moved to Bonn and will continue its studies there. Induced by three field campaigns in Spitsbergen (SPE 90-92), a special focus is the study of snowmelt processes and initiation conditions of slush streams (slushflows and slush torrents). A joint group led by D. Scherer (Dept. of Geography, Basel) and D. Barsch and M. Gude worked on this topic in a campaign in spring 1995 in Grkevagge, Abisko Alps, Swedish Lapland (Modelling of Snowmelt and Its Consequences). The release of a high magnitude slush torrent was monitored with different measurement techniques. Snow cover temperatures were analyzed with a thermal imaging camera, energy fluxes at the snow surface were measured continuously at two sites, and meltwater movements in the snow cover were studied by dye tracer experiments. Accumulation of meltwater in the snow cover in the initiation area of the slush torrent was measured using pressure transducers. The slush torrent was documented on video and in photographs. The results of the studies on Spitsbergen and in Erkevagge indicate that slush streams are released by a hydrostatic gradient in the saturated snow cover ofvalley floors. The initiation zone typically has a low gradient. Consequently, slush streams have to be carefully distinguished from avalanches. Further work will be focused on the modeling of meltwater production, movement, and accumulation, which condition the release of slush streams.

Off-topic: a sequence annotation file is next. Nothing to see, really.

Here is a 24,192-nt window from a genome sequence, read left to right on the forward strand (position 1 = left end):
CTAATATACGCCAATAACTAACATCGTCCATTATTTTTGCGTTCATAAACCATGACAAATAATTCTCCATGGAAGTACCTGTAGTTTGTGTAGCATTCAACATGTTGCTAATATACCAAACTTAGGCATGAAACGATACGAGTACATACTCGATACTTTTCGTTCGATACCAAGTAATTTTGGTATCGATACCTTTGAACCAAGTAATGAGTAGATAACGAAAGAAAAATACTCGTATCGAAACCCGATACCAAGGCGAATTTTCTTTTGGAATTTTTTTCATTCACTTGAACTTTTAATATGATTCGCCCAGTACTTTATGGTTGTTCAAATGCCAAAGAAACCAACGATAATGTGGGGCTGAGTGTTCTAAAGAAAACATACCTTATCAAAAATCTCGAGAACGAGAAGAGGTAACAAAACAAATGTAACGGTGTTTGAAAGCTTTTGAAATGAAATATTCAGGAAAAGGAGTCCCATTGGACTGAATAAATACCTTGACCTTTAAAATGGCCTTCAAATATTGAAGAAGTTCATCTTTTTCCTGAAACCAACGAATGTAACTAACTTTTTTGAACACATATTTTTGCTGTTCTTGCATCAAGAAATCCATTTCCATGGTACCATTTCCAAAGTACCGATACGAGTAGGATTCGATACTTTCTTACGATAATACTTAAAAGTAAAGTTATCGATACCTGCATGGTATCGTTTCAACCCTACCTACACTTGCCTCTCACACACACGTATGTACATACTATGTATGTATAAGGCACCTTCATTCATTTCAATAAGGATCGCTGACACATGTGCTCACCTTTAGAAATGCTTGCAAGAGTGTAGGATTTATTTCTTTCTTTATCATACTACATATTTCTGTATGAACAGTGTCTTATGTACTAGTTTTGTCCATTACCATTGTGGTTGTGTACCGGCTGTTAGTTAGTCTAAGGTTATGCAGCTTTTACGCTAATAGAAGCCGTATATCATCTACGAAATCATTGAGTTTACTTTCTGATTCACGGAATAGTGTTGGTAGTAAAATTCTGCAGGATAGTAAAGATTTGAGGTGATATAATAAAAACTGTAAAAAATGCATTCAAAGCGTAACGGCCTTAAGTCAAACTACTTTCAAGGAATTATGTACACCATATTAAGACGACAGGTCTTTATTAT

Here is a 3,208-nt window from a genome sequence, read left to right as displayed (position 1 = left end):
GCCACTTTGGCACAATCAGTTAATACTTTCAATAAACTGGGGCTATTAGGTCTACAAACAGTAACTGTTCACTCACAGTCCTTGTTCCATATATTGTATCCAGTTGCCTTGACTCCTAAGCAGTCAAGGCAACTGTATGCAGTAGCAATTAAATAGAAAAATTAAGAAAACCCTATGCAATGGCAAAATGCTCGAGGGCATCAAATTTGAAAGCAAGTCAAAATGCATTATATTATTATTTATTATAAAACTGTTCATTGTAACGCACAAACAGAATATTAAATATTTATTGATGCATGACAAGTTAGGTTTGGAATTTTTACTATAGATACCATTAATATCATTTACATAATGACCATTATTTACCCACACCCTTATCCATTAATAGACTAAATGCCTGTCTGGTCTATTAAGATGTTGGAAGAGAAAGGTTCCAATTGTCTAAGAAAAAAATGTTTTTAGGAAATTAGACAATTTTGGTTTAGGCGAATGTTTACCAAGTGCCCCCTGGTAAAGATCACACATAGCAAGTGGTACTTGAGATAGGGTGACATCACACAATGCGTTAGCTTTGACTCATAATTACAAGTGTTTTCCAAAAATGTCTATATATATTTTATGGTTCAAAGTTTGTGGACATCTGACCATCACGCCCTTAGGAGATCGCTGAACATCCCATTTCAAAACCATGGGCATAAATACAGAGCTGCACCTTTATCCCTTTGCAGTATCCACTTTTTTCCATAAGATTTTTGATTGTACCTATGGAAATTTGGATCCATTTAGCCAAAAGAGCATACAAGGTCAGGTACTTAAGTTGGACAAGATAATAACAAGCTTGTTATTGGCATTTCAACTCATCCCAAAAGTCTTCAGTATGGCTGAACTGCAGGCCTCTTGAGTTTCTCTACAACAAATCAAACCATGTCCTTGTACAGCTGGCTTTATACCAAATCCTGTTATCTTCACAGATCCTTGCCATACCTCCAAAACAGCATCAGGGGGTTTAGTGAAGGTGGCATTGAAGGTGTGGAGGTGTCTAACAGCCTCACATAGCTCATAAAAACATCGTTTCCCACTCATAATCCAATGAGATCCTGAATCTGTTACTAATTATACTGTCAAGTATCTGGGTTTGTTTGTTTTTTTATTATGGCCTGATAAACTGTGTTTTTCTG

At the University of Regensburg, the working group on Periglacid Slope Deposits was established several years ago. The distribution, composition and formation of periglacial slope deposits, which occur throughout the formerly periglacial landscape of the Bavarian Forest, are studied. Major aims of the studies are 1) to unravel the layering of the periglacial slope deposits and their material composition by means of pedochemical and mineralogical characteristics, and 2) to identify the aeolian Sdiment component. A synthesis of the subdivision and the origin of the periglacial slope deposits in the Bavarian Forest is published in Annals of Geomorphology (Völkel, 1995). Currently, slope sediments, soils and peats in the Bavarian Forest as evidence of climatically induced changes of the landscape during the transition from the Late Glacial to the Holocene are studied. The project is part of the DFG key program on the Change of the Geobiosphere During the Last 15000 Years: Continental Sediments as Witnesses of a Changing Environment and thereby incorporated in the core project Past Global Changes (PAGES) of the International GeosphereBiosphere Program (IGBP). The aim of the project is to reconstruct the processes and the environmental conditions during the Late Glacial in an upland area in Germany from information preserved in slope sediments, soils and peats, and to outline the significance of the Late Glacial morphodynamics for the development of the post-glacial landscape. A more precise geostratigraphy concerning the morphodynamics of the Late Glacial by means of interstratifications (interbeddings) of slope deposits with peats and by means of absolutely dating the sediments by OSL (Optically Stimulated Luminescence) is planned. In the summers of 1994 and 1995 studies in northwestern Canada to examine the processes and forms in recently frozen ground allow conclusions concerning periglacial slope processes during the Pleistocene in Germany.